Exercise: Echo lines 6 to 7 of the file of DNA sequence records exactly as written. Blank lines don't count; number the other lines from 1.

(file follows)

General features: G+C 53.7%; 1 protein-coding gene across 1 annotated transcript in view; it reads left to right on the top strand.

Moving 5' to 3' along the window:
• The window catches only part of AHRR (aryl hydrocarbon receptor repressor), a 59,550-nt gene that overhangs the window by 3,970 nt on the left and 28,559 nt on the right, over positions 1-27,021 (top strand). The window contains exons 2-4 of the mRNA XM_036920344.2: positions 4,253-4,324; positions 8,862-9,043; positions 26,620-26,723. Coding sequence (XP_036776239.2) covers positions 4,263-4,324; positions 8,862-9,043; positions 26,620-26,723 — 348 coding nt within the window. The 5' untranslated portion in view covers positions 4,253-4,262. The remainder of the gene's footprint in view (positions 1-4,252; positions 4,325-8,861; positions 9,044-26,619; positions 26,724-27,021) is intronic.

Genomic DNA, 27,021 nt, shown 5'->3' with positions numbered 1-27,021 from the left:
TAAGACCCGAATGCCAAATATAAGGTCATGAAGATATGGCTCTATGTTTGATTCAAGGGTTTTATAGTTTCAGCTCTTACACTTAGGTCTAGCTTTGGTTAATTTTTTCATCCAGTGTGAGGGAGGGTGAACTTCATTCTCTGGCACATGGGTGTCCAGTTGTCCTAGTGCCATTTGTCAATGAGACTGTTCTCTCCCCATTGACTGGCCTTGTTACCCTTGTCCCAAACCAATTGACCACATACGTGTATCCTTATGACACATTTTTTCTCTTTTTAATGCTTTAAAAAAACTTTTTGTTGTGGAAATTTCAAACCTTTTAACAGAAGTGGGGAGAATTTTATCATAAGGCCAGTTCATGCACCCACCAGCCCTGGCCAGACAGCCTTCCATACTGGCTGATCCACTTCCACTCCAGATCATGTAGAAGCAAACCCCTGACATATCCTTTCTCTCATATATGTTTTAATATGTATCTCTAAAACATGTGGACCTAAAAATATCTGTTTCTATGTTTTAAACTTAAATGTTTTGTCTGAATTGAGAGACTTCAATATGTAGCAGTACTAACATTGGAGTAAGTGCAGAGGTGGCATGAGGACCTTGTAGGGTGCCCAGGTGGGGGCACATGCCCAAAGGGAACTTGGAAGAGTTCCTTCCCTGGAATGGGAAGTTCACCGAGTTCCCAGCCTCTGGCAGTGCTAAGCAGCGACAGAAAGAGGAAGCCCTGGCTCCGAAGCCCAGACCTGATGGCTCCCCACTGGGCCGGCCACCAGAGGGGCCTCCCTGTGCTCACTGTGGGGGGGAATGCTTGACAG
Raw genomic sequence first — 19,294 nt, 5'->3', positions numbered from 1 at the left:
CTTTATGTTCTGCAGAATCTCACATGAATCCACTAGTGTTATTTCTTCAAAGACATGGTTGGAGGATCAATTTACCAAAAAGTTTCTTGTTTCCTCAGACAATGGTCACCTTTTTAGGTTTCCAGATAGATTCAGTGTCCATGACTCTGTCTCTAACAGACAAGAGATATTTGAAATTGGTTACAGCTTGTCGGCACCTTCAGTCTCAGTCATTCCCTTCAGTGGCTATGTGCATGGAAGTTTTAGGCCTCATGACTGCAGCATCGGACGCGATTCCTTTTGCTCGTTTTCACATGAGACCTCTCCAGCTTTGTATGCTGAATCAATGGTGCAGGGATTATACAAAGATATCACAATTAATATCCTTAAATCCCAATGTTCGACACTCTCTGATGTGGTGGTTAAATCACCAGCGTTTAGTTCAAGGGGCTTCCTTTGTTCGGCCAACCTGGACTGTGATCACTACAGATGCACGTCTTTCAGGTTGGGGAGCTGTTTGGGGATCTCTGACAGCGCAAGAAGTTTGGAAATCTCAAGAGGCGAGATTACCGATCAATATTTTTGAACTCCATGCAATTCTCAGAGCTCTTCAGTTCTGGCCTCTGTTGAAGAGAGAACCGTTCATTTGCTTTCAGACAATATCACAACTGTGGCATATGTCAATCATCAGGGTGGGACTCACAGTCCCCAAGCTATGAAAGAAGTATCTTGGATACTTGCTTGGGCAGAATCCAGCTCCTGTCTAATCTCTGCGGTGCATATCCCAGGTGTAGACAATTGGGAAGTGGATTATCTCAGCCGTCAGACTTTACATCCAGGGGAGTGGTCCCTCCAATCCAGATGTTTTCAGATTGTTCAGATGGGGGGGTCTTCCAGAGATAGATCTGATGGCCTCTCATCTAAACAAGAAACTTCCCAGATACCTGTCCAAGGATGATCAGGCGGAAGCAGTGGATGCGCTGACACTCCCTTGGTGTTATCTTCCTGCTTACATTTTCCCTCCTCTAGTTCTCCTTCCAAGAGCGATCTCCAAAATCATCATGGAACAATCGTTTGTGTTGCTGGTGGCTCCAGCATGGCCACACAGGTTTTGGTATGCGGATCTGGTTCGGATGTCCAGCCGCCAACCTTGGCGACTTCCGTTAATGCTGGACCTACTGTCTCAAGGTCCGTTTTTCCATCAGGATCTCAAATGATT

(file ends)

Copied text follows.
Raw genomic sequence first — 19,294 nt, 5'->3', positions numbered from 1 at the left:
CTTTATGTTCTGCAGAATCTCACATGAATCCACTAGTGTTATTTCTTCAAAGACATGGTTGGAGGATCAATTTACCAAAAAGTTTCTTGTTTCCTCAGACAATGGTCACCTTTTTAGGTTTCCAGATAGATTCAGTGTCCATGACTCTGTCTCTAACAGACAAGAGATATTTGAAATTGGTTACAGCTTGTCGGCACCTTCAGTCTCAGTCATTCCCTTCAGTGGCTATGTGCATGGAAGTTTTAGGCCTCATGACTGCAGCATCGGACGCGATTCCTTTTGCTCGTTTTCACATGAGACCTCTCCAGCTTTGTATGCTGAATCAATGGTGCAGGGATTATACAAAGATATCACAATTAATATCCTTAAATCCCAATGTTCGACACTCTCTGATGTGGTGGTTAAATCACCAGCGTTTAGTTCAAGGGGCTTCCTTTGTTCGGCCAACCTGGACTGTGATCACTACAGATGCACGTCTTTCAGGTTGGGGAGCTGTTTGGGGATCTCTGACAGCGCAAGAAGTTTGGAAATCTCAAGAGGCGAGATTACCGATCAATATTTTTGAACTCCATGCAATTCTCAGAGCTCTTCAGTTCTGGCCTCTGTTGAAGAGAGAACCGTTCATTTGCTTTCAGACAATATCACAACTGTGGCATATGTCAATCATCAGGGTGGGACTCACAGTCCCCAAGCTATGAAAGAAGTATCTTGGATACTTGCTTGGGCAGAATCCAGCTCCTGTCTAATCTCTGCGGTGCATATCCCAGGTGTAGACAATTGGGAAGTGGATTATCTCAGCCGTCAGACTTTACATCCAGGGGAGTGGTCCCTCCAATCCAGATGTTTTCAGATTGTTCAGATGGGGGGGTCTTCCAGAGATAGATCTGATGGCCTCTCATCTAAACAAGAAACTTCCCAGATACCTGTCCAAGGATGATCAGGCGGAAGCAGTGGATGCGCTGACACTCCCTTGGTGTTATCTTCCTGCTTACATTTTCCCTCCTCTAGTTCTCCTTCCAAGAGCGATCTCCAAAATCATCATGGAACAATCGTTTGTGTTGCTGGTGGCTCCAGCATGGCCACACAGGTTTTGGTATGCGGATCTGGTTCGGATGTCCAGCCGCCAACCTTGGCGACTTCCGTTAATGCTGGACCTACTGTCTCAAGGTCCGTTTTTCCATCAGGATCTCAAATGATT